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So You Want to Talk About Race by Ijeoma…
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So You Want to Talk About Race (edition 2018)

by Ijeoma Oluo (Author)

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3442447,625 (4.58)20
Member:Minthe
Title:So You Want to Talk About Race
Authors:Ijeoma Oluo (Author)
Info:Seal Press (2018), Edition: 1st Edition, 256 pages
Collections:Your library, Non-Fiction, For recommendations, Audiobook
Rating:****
Tags:zb2019, usa, non-fiction, audio book, zr2019

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So You Want to Talk About Race by Ijeoma Oluo

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This is not a book you can walk away from. It is a book that you will read many times and get different information from it. The first time you read to see what she has to say. The second time to understand what she says. Then you buy it and re-read it over the years to see how it impacts you or see how you can use it to better understand race and racism and how to better your behaviors and thoughts on race and racism.

I can understand some of what she says. Other things I can't because I have not experienced it nor lived with those who have. At times I got mad. Other times I just got sad as she relates her experiences. I appreciate that it feels like she is a friend just talking to us on the porch. She does not preach but she gets her point across--sometimes through plain speaking, other times through humor. I never felt like I wanted to walk away from this talk. I wanted to learn--not sure how much I did. Time and re-readings will tell. ( )
  Sheila1957 | Feb 5, 2019 |
I cannot reccomend this book enough. EVERY WHITE PERSON NEEDS TO READ THIS BOOK! Regardless of if you THINK you're educated on what it means to be an ally/accomplice or you're brand new to the racial justice movement, read this book. ( )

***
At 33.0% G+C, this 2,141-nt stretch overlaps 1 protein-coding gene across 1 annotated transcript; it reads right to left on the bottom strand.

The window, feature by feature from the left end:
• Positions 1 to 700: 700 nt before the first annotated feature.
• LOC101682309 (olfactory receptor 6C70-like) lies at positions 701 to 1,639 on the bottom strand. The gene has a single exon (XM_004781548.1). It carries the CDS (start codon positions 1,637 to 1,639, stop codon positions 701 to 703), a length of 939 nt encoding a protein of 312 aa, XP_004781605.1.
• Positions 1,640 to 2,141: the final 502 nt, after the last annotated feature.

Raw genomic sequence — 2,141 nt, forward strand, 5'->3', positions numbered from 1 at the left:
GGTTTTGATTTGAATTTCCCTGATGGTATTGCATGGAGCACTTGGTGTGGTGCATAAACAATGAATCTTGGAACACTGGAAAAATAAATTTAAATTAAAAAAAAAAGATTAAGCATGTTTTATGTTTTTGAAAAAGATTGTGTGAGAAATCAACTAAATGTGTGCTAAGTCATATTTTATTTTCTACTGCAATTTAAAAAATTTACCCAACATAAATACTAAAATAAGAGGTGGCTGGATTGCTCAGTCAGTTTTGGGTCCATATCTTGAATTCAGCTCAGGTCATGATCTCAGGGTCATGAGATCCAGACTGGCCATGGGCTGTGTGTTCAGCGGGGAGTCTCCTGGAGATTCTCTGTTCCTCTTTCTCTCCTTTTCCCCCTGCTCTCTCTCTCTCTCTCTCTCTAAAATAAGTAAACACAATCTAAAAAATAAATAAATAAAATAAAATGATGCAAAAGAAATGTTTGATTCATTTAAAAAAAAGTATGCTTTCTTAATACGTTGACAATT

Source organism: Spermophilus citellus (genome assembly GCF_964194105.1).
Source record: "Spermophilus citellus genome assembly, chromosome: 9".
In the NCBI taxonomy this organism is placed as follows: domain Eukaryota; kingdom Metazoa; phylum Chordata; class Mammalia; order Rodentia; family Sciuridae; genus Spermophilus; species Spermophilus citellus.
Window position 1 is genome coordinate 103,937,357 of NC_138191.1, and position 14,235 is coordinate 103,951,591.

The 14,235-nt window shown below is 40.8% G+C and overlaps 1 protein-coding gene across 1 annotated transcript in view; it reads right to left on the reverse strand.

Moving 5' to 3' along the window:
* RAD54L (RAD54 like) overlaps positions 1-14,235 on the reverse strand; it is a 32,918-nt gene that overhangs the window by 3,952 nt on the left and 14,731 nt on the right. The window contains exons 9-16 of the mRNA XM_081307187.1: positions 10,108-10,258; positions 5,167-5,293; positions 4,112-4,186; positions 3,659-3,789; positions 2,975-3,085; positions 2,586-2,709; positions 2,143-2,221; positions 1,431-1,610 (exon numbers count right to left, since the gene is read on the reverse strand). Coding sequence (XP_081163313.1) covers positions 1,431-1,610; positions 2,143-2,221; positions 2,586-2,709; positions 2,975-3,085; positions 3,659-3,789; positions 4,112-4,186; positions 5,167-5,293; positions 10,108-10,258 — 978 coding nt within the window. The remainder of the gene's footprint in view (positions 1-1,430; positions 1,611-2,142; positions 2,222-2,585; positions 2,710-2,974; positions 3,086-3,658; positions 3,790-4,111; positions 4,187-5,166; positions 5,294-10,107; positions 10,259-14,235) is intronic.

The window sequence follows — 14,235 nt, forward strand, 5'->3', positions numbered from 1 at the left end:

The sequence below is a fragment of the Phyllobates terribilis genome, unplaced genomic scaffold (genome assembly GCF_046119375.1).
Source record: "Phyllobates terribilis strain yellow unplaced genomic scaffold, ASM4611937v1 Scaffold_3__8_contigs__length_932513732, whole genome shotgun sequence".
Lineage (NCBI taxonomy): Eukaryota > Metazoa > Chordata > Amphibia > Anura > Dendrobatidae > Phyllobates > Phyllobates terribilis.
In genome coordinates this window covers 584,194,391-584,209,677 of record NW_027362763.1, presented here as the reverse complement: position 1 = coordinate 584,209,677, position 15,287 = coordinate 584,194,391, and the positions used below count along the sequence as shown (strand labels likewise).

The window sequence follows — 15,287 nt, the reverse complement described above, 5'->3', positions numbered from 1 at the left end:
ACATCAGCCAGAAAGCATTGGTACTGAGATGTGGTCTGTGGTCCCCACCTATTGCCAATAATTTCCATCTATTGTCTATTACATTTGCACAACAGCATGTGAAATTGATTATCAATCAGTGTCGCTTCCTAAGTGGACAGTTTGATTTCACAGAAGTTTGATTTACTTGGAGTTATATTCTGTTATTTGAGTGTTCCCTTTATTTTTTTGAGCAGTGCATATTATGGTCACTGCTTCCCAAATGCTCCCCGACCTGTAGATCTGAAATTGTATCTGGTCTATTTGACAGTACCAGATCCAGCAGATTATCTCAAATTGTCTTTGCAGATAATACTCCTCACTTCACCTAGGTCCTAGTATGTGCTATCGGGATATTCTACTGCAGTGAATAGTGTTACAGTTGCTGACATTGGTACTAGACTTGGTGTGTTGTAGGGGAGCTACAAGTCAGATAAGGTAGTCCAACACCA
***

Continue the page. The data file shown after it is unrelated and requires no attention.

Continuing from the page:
MariahLynn12 | Jan 11, 2019 |
This was a very enlightening read, and I recommend it to people of all races IF they are willing to read it with an open mind.

The focus of the book is on systematic racism and how even if a person does not consider themselves racist, there is a lot more to racism than how we treat minorities because we are all a part of a system that has been in place for hundreds of years that has a tendency to give whites the upper hand and suppress many minorities, especially blacks. I found the book engaging, interesting, and easy to read as it was broken down into chapters by discussion topic. It is a very relevant read for today's environment, and I feel much more knowledgable about racism in the US, how to appropriately discuss many controversial topics, and some steps I can take. ( )
  christinegrabowski | Jan 2, 2019 |
This book should be required reading. Eye opening and accessible. Sometimes (necessarily) uncomfortable. Will reread!!! ( )
  decaturmamaof2 | Dec 11, 2018 |
I picked this book because of the cover and once I started reading I was intrigued. Every chapter either taught me something or guided me about questions I have about race. I think this is a good read for teachers and students because it helps readers learn how to talk about race, learn to change your attitudes and actions. It opens the often dreaded conversation about race and is.

While it was difficult to read, I think if it was read aloud and discusses, it would be easier for students to engage and educate themselves on the topic.
  edalton | Dec 3, 2018 |
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"A current, constructive, and actionable exploration of today's racial landscape, offering straightforward clarity that readers of all races need to contribute to the dismantling of the racial divide. In So You Want to Talk About Race, Editor at Large of The Establishment, Ijeoma Oluo offers a contemporary, accessible take on the racial landscape in America, addressing head-on such issues as privilege, police brutality, intersectionality, micro-aggressions, the Black Lives Matter movement, and the "N" word. Perfectly positioned to bridge the gap between people of color and white Americans struggling with race complexities, Oluo answers the questions readers don't dare ask, and explains the concepts that continue to elude everyday Americans. Oluo is an exceptional writer with a rare ability to be straightforward, funny, and effective in her coverage of sensitive, hyper-charged issues in America. Her messages are passionate but finely tuned, and crystalize ideas that would otherwise be vague by empowering them with aha-moment clarity. Her writing brings to mind voices like Ta-Nehisi Coates and Roxane Gay, and Jessica Valenti in Full Frontal Feminism, and a young Gloria Naylor, particularly in Naylor's seminal essay "The Meaning of a Word.""--… (more)

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